According to the CDC, visiting unvaccinated people from a single household without masks is safe, but only if those who are unvaccinated are at low risk for a serious type of COVID-19.
If members of your household are unvaccinated, Foster and Woods advise against maskless indoor meetings to be healthy.
Instead, Foster suggested going for a stroll.
This is because it's unclear if people who have been vaccinated can still transmit the virus.
Why do you need to wear a mask in public and practice physical distancing?
Even if you have been vaccinated, the CDC advises that you follow public health precautions such as physical separation, wearing a mask, and maintaining proper hand hygiene until the rest of the population has been vaccinated.
“We don't know whether the vaccine prevents us from harboring viruses in our noses and throats that are still viable and can infect others,” Woods said. “Until we understand that, we must presume that those of us who have been vaccinated have the ability to pass it on to others and serve as another medium for transmission.”
Furthermore, even though you have been completely vaccinated, there is always a risk that you will contract the virus and become ill.
“The Moderna and Pfizer vaccines are 95 percent effective, and everybody needs to believe they're 95 percent effective,” Foster said. “But there's always the 5% chance.”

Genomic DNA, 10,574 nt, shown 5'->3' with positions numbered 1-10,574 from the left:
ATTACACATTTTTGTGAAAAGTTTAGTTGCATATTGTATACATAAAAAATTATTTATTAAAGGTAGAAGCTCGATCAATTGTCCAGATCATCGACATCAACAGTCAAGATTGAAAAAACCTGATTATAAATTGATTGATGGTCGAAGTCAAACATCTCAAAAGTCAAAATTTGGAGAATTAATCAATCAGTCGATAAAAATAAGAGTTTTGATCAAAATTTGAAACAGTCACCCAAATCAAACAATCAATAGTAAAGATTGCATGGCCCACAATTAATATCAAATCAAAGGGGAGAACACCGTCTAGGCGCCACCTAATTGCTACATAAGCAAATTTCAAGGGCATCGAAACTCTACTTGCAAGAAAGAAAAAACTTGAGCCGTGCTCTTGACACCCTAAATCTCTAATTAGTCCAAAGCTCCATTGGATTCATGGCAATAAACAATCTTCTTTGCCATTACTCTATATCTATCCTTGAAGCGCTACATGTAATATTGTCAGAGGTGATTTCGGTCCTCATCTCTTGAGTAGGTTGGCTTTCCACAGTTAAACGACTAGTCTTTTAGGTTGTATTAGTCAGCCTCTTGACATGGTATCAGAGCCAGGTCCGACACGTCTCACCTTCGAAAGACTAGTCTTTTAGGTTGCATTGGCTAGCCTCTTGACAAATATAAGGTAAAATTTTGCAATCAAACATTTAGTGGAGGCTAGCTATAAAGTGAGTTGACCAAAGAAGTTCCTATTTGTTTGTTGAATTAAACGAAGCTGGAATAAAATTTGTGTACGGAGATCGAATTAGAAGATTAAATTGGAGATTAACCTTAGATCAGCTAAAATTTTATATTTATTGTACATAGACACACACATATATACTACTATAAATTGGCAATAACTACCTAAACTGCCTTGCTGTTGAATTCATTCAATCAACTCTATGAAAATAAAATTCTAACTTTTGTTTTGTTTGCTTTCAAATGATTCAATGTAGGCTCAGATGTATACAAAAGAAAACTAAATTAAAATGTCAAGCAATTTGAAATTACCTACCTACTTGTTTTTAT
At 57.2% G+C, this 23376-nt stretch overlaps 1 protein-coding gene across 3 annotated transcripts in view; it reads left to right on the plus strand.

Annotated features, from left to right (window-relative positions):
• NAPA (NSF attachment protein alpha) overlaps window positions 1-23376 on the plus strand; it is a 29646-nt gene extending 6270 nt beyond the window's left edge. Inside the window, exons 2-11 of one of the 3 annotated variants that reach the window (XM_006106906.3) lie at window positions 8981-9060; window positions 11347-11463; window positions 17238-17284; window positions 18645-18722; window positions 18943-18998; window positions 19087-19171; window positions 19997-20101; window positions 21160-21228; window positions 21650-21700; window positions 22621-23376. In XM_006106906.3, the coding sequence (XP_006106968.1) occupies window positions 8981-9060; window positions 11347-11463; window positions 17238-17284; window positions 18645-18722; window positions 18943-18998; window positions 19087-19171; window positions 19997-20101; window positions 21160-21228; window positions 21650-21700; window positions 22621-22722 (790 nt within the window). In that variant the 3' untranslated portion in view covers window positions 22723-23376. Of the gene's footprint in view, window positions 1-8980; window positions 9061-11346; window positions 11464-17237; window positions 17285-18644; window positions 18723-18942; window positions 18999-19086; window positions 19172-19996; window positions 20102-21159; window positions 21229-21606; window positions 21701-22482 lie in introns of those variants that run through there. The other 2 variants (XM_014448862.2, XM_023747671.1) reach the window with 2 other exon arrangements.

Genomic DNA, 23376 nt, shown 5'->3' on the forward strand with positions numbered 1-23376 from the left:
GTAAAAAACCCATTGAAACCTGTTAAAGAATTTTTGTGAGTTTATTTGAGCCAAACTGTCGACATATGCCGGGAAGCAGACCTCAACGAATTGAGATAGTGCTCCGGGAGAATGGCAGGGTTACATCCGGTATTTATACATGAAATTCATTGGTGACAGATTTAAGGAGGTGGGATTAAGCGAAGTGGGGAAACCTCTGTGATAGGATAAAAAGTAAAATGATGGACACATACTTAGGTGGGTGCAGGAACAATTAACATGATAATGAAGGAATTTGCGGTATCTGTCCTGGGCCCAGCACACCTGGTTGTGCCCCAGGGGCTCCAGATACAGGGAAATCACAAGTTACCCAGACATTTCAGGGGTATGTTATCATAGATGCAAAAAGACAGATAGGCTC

In eight countries surveyed, clinical trial results revealed that the Johnson & Johnson vaccine was 66 percent successful in preventing moderate to serious disease. It was found to be 72 percent successful in the United States alone.
There are also modern, more contagious strains to remember from around the world. Early evidence indicates that vaccines can protect against these new strains, but they may not be as successful as previously thought. More research is required to fully comprehend how effective the vaccine is against the new variants.
When will we be able to interact normally once more?
Of course, the burning question on everyone's mind is when it would be safe to communicate with others in the same way we did before COVID-19. To do so, we must achieve herd immunity or the point at which people cannot easily contract the virus and produce COVID-19.
“We don't know what percentage of the population needs to be vaccinated to achieve herd immunity,” said Woods. “At the moment, we estimate it to be at least 70%, but it could easily be even higher.”
Although things are improving, Foster stresses that we are still a long way from reaching that point.
“Things will improve gradually, and we must avoid the impression that nothing is changing,” she said. “There won't be a magical day when it's all over and we can get back to normal.” It's already better in several ways, and we must recognize the progress we've made.”
Woods also encourages people to get vaccinated when their turn comes around since this is the only way to achieve herd immunity.
“I think the most important message to get out there is that people should get their vaccine as soon as they are eligible,” she said.